Halevi believes that it might have been possible to reach a modus vivendi with the post 1967 Palestinians, since for them it was a border dispute, rather than an existential question. His hope for the fence is that it can, after a period of violent Palestinian upheaval, transform the question back into one about borders rather than existence. He hopes this even as he acknowledges that the fence is not a Chinese Great Wall, and that conflict will continue.

Halevi did have good things to say about the Iraq War, saying that its effects on Arab society were only beginning to be felt. The obvious benefits of a potentially democratic Iraq were supplemented by the development of an anti-Baathist movement in Syria, a human rights movement in Saudi Arabia, and other internal developments in other Arab countries. That this hasn't happened to the Palestinians, because the Europeans and the other Arabs have been too busy enabling their transition from adolescence to pathology.

In the end, I think he is perhaps once again being overly optimistic. It is certainly possible that the Palestinians, deprived for the most part of Israel as a target for their anger, will turn on their leadership and demand something better. He regards the fence as a chance for "if not peace, then at least stability." But one of the lessons of the Middle East is that stability requires freedom. Left to their own devices, the Palestinians are at least as likely to come up with another Saddam or bin Laden as they are to come up with Sadat or King Hussein. Such a leader would be no more successful in alleiving his people's suffering, but might provide enough order to mask his failings with another war.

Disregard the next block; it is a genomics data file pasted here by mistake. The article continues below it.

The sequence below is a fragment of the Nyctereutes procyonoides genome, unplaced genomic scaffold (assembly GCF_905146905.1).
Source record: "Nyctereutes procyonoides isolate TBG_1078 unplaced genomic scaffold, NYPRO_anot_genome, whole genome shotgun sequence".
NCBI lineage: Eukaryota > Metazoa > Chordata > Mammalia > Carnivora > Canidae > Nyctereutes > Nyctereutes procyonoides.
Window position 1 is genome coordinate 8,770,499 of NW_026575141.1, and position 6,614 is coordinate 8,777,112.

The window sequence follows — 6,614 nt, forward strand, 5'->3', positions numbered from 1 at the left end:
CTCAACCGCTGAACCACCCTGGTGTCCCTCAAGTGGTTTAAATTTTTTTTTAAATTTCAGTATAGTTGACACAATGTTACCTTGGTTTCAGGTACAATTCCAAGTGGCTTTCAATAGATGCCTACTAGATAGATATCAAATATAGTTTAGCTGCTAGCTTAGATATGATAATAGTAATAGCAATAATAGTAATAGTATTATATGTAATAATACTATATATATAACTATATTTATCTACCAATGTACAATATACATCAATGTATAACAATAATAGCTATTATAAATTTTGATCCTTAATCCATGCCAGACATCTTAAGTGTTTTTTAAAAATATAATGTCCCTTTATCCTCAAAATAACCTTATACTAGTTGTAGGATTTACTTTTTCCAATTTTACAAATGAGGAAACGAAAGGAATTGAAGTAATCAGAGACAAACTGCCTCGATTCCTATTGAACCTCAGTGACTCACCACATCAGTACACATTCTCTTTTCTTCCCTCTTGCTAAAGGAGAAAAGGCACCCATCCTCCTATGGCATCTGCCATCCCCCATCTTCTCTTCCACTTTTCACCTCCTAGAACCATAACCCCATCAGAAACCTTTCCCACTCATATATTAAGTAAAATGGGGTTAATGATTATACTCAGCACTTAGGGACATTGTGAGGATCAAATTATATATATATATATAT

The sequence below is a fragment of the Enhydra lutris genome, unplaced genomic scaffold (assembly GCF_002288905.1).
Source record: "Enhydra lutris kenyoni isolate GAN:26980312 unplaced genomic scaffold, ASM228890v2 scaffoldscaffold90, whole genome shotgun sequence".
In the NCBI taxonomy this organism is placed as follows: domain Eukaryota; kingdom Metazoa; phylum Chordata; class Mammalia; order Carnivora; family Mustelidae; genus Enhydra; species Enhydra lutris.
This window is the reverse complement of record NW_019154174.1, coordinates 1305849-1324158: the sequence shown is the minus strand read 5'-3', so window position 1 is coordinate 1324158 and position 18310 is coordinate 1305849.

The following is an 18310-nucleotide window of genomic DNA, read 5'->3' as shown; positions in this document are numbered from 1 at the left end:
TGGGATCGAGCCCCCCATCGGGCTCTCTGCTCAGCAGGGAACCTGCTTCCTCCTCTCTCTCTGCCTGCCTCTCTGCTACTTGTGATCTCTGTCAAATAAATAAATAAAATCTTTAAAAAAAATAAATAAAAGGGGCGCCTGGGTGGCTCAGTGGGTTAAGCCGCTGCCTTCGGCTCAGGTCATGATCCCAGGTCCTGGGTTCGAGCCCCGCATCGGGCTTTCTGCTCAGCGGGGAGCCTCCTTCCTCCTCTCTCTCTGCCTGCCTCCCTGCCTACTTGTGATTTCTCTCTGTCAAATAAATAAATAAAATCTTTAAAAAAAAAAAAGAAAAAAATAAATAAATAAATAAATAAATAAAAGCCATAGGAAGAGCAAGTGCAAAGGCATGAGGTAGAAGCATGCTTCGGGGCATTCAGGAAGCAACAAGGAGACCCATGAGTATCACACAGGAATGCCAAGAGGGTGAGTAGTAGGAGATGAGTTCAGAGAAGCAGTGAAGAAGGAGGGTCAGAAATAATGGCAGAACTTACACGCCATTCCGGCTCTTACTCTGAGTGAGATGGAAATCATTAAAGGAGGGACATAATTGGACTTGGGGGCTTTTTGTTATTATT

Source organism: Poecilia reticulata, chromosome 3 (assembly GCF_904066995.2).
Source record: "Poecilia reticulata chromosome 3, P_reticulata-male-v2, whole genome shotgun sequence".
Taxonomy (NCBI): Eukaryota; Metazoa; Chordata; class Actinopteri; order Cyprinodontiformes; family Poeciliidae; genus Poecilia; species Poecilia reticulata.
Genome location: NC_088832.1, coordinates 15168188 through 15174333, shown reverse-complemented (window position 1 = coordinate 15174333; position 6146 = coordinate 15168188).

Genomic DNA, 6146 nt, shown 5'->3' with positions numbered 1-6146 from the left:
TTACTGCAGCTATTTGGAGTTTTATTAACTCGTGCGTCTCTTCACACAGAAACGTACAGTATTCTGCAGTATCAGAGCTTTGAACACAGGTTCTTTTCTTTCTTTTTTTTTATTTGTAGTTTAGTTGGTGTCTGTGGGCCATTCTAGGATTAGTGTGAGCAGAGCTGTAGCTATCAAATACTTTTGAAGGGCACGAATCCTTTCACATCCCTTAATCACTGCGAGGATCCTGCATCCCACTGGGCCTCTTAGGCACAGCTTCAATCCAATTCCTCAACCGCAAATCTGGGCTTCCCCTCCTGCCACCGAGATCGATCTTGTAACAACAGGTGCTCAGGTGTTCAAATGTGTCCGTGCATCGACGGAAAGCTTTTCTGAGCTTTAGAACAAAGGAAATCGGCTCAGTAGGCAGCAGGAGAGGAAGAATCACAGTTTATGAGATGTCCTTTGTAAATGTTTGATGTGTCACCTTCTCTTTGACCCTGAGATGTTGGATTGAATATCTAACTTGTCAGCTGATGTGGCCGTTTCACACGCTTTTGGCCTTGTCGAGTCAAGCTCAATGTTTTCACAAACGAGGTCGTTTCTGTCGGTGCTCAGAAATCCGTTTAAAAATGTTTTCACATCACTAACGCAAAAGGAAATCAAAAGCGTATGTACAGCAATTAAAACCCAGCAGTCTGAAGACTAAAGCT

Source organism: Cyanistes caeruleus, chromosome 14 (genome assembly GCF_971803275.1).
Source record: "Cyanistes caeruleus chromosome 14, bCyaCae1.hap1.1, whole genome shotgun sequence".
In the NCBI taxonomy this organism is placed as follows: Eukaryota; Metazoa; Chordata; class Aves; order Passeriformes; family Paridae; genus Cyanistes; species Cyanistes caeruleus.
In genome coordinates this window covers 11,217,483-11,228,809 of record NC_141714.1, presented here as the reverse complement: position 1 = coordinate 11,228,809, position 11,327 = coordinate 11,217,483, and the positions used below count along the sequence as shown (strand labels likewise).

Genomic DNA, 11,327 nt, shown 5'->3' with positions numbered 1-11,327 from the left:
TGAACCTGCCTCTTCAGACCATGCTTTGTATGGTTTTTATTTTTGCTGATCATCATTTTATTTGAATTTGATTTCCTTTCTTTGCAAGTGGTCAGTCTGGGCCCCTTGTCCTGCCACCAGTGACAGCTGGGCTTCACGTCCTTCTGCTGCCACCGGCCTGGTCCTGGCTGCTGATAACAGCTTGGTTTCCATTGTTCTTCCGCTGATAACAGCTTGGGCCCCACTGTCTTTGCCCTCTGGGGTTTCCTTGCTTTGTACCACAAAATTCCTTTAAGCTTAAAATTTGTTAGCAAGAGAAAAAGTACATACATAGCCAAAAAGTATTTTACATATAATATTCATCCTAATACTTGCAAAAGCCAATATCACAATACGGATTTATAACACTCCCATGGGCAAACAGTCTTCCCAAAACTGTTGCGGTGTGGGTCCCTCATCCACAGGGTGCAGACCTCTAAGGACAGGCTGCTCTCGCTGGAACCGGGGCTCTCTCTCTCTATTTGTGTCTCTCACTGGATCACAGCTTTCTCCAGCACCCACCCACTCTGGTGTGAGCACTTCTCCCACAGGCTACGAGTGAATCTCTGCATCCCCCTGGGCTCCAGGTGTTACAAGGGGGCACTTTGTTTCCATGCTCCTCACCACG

Moreover, Halevi notes that each side represents the other's worst nightmare. For the Arabs, the Israelis represent Western colonialism and the Crusaders, and have made some mistakes which add to that impression, such as allying with Britain and France in 1956. (Whom Israel should have picked as allies in a war that even Halevi describes as "necessary" he can't or won't answer.) And the Arabs have come to symbolize the truly eternal Jew-hater, Hitler and the Tsar and Torquemada, and have done much to justify that image in the Jewish mind. But even as he says this, even as he says that the Arabs haven't really tried to come to terms with Israel's existence, even as he must know that Israel has tried mightily to undo this impression, the Arabs have done everything prove their fitness as a nightmare.

It's a shame that someone who so thoroughly understands his mistakes of the past seems unable to keep from repeating them.